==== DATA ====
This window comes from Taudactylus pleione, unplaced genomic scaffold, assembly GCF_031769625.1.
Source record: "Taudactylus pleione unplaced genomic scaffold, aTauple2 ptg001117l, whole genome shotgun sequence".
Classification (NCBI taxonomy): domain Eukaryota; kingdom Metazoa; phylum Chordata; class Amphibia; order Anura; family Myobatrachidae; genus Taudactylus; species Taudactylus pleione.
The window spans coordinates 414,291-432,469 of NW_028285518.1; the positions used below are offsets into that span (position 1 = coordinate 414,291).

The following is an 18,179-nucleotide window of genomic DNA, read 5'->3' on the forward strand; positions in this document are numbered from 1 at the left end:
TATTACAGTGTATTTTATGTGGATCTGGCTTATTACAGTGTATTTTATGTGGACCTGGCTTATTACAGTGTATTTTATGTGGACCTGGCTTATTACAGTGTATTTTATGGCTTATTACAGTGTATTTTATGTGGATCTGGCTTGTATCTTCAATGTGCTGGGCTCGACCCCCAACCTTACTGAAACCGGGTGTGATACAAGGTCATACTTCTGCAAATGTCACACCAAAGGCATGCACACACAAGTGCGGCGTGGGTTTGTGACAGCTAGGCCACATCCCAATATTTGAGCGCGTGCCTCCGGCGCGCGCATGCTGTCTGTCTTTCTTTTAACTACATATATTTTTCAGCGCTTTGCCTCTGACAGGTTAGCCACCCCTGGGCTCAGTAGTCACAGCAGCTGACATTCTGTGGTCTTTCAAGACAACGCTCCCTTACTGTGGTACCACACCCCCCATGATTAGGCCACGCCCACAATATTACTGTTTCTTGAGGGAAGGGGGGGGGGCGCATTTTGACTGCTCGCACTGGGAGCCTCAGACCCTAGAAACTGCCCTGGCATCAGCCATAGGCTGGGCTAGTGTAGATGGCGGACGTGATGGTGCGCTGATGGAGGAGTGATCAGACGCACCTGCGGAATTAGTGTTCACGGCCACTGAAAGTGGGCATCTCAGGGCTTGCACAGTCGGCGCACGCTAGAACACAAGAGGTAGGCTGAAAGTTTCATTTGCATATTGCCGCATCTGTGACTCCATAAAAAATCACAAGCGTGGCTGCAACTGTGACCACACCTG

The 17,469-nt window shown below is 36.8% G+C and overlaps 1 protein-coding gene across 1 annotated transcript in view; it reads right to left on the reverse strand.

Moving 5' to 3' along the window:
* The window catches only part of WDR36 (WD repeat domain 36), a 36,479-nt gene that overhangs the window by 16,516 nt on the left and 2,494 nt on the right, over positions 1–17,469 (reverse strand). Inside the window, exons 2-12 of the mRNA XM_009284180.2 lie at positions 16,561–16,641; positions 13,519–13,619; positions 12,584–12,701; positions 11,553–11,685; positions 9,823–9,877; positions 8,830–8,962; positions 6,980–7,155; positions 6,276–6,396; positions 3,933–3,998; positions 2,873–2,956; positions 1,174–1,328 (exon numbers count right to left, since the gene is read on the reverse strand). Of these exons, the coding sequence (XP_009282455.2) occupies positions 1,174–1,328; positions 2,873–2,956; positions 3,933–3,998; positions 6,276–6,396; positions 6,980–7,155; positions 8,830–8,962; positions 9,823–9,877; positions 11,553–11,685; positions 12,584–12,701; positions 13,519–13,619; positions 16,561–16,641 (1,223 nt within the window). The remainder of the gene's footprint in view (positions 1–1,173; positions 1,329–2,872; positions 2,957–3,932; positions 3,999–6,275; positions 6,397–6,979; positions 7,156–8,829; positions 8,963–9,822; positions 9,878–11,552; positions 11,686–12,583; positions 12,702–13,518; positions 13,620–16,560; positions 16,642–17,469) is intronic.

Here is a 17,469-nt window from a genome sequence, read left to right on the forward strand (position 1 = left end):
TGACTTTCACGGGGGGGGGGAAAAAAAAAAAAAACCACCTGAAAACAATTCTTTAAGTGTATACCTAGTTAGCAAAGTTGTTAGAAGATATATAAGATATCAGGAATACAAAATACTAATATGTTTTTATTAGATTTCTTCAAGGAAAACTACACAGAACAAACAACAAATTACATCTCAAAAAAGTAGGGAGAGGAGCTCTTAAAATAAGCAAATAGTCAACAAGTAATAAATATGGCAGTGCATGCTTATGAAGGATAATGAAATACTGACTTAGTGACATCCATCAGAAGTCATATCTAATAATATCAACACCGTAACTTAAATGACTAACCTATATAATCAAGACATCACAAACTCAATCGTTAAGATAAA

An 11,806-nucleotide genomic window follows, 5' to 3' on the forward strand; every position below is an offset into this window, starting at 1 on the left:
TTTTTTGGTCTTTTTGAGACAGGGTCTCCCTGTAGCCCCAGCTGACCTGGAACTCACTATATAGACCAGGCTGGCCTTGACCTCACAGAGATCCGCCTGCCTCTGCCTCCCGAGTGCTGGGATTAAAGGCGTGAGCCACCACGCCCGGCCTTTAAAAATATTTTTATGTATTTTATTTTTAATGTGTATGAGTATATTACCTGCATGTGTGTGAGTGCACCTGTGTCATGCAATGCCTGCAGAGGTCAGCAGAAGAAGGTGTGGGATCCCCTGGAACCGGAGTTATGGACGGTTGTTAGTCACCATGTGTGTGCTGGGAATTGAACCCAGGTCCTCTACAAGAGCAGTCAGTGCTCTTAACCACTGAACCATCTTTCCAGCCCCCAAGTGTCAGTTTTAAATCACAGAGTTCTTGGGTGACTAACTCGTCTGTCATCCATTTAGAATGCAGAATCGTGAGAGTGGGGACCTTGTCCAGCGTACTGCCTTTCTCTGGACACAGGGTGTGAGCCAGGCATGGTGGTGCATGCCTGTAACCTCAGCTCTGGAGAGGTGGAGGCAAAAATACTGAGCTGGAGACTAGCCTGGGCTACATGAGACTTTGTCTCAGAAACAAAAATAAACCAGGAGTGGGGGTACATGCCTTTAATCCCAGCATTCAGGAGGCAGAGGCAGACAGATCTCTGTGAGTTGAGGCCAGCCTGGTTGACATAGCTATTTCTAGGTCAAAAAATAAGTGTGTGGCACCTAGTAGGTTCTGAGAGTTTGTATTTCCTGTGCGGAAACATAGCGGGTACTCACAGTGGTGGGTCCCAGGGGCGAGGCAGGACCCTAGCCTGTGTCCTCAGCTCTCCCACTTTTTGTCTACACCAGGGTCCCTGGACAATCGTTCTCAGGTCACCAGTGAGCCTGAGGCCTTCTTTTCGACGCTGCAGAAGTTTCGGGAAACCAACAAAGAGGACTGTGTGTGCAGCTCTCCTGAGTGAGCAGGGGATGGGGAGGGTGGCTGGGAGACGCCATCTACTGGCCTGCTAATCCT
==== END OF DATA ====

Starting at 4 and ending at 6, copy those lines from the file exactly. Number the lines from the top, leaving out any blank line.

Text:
The window spans coordinates 414,291-432,469 of NW_028285518.1; the positions used below are offsets into that span (position 1 = coordinate 414,291).

The following is an 18,179-nucleotide window of genomic DNA, read 5'->3' on the forward strand; positions in this document are numbered from 1 at the left end:
TATTACAGTGTATTTTATGTGGATCTGGCTTATTACAGTGTATTTTATGTGGACCTGGCTTATTACAGTGTATTTTATGTGGACCTGGCTTATTACAGTGTATTTTATGGCTTATTACAGTGTATTTTATGTGGATCTGGCTTGTATCTTCAATGTGCTGGGCTCGACCCCCAACCTTACTGAAACCGGGTGTGATACAAGGTCATACTTCTGCAAATGTCACACCAAAGGCATGCACACACAAGTGCGGCGTGGGTTTGTGACAGCTAGGCCACATCCCAATATTTGAGCGCGTGCCTCCGGCGCGCGCATGCTGTCTGTCTTTCTTTTAACTACATATATTTTTCAGCGCTTTGCCTCTGACAGGTTAGCCACCCCTGGGCTCAGTAGTCACAGCAGCTGACATTCTGTGGTCTTTCAAGACAACGCTCCCTTACTGTGGTACCACACCCCCCATGATTAGGCCACGCCCACAATATTACTGTTTCTTGAGGGAAGGGGGGGGGGCGCATTTTGACTGCTCGCACTGGGAGCCTCAGACCCTAGAAACTGCCCTGGCATCAGCCATAGGCTGGGCTAGTGTAGATGGCGGACGTGATGGTGCGCTGATGGAGGAGTGATCAGACGCACCTGCGGAATTAGTGTTCACGGCCACTGAAAGTGGGCATCTCAGGGCTTGCACAGTCGGCGCACGCTAGAACACAAGAGGTAGGCTGAAAGTTTCATTTGCATATTGCCGCATCTGTGACTCCATAAAAAATCACAAGCGTGGCTGCAACTGTGACCACACCTG